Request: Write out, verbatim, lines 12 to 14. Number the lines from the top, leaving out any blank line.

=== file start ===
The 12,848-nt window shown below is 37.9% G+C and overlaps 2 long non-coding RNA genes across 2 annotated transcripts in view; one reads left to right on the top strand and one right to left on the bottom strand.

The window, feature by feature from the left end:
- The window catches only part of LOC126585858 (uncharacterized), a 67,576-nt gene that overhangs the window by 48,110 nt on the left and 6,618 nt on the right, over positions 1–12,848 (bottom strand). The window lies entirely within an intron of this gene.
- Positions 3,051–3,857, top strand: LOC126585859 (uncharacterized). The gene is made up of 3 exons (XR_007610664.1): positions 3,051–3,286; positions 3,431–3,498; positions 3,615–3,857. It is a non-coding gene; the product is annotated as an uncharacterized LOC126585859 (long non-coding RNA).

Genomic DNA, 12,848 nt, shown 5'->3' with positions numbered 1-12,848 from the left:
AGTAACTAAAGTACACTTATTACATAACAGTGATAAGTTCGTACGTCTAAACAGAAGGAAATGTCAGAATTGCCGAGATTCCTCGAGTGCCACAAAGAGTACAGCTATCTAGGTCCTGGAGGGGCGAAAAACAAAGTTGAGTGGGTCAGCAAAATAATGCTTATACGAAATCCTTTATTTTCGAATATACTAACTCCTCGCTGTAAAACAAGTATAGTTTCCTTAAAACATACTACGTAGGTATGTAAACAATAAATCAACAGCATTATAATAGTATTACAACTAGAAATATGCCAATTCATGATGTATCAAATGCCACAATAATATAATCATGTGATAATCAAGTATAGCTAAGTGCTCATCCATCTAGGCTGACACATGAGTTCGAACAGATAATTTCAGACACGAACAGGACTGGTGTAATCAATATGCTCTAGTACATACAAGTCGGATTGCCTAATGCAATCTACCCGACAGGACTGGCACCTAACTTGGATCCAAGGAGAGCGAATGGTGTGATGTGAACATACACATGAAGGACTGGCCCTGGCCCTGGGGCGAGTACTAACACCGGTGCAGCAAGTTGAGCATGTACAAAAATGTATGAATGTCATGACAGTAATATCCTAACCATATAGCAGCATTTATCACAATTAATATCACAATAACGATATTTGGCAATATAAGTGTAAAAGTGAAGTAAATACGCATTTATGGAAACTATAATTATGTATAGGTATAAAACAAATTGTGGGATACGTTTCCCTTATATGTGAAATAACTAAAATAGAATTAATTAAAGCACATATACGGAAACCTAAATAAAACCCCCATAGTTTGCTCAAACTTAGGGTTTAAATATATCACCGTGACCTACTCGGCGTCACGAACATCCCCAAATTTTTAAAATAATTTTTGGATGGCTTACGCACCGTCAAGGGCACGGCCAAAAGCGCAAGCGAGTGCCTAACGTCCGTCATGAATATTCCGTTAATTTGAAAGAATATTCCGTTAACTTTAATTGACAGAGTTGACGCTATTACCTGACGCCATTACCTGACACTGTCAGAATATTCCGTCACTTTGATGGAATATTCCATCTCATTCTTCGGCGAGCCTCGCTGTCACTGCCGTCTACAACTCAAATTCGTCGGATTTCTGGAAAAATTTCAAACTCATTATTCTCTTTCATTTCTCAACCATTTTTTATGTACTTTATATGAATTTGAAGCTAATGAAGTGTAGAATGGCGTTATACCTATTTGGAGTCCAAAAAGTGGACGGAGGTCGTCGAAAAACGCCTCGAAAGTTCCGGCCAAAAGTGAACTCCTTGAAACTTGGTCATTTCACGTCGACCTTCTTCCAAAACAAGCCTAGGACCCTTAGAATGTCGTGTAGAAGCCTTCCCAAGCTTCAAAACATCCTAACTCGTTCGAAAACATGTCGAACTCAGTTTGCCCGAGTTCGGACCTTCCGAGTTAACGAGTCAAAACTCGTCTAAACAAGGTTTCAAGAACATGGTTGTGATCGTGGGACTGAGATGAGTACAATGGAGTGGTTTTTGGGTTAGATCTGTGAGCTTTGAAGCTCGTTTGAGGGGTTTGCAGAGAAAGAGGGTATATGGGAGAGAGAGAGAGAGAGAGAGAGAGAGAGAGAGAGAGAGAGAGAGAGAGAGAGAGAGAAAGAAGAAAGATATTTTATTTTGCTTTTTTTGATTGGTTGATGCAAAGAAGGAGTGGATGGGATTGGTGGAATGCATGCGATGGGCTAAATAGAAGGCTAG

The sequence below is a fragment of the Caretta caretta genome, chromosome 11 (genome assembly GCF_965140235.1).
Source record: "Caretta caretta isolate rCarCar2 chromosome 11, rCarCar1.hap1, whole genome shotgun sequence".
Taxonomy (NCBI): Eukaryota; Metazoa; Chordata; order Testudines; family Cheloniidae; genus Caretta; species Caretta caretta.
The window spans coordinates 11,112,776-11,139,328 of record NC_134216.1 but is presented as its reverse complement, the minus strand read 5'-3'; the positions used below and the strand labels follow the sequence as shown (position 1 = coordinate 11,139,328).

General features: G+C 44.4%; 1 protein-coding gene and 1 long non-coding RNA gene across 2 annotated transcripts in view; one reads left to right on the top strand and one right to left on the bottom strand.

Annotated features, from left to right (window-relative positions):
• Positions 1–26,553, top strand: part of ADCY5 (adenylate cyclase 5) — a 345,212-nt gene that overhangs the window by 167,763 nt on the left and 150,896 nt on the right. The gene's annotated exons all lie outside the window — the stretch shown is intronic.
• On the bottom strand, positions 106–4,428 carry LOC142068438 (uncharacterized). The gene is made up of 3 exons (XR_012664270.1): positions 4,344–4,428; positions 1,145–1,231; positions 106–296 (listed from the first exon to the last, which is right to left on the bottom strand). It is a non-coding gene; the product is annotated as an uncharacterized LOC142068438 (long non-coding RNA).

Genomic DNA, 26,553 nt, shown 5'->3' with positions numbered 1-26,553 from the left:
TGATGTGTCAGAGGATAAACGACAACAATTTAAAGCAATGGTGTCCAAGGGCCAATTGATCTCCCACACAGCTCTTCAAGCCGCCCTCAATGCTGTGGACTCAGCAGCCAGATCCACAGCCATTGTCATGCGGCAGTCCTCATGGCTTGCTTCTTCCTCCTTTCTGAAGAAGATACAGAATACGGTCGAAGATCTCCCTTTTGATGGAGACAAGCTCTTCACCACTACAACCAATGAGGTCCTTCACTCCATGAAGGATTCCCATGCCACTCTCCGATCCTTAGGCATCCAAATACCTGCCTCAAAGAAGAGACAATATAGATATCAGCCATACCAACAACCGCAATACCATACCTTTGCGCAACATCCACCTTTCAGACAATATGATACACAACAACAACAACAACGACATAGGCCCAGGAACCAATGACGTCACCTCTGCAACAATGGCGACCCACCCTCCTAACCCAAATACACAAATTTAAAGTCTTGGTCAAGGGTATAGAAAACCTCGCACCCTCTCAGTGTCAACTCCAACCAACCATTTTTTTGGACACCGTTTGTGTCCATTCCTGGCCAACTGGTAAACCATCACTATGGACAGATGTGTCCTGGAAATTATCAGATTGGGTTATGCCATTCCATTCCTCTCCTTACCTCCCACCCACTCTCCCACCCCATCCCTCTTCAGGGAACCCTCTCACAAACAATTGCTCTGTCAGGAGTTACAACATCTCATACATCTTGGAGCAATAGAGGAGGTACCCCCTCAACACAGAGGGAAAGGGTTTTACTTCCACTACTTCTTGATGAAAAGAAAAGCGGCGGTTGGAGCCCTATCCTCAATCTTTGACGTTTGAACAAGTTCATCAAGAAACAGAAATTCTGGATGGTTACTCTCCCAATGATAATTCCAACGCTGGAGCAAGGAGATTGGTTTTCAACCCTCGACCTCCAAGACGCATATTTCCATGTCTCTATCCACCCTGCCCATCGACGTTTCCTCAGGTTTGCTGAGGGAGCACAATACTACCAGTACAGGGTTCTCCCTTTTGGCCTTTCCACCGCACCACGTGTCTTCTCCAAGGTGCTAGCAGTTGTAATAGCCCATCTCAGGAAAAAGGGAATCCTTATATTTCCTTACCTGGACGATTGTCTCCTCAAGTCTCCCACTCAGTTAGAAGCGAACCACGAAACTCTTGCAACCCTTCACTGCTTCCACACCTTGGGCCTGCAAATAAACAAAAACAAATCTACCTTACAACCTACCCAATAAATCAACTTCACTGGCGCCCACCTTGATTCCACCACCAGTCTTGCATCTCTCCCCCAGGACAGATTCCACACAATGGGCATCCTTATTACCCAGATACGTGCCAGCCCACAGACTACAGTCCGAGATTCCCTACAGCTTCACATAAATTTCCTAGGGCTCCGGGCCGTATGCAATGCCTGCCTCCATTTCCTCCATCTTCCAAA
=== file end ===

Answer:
Annotated features, from left to right (window-relative positions):
• Positions 1–26,553, top strand: part of ADCY5 (adenylate cyclase 5) — a 345,212-nt gene that overhangs the window by 167,763 nt on the left and 150,896 nt on the right. The gene's annotated exons all lie outside the window — the stretch shown is intronic.
• On the bottom strand, positions 106–4,428 carry LOC142068438 (uncharacterized). The gene is made up of 3 exons (XR_012664270.1): positions 4,344–4,428; positions 1,145–1,231; positions 106–296 (listed from the first exon to the last, which is right to left on the bottom strand). It is a non-coding gene; the product is annotated as an uncharacterized LOC142068438 (long non-coding RNA).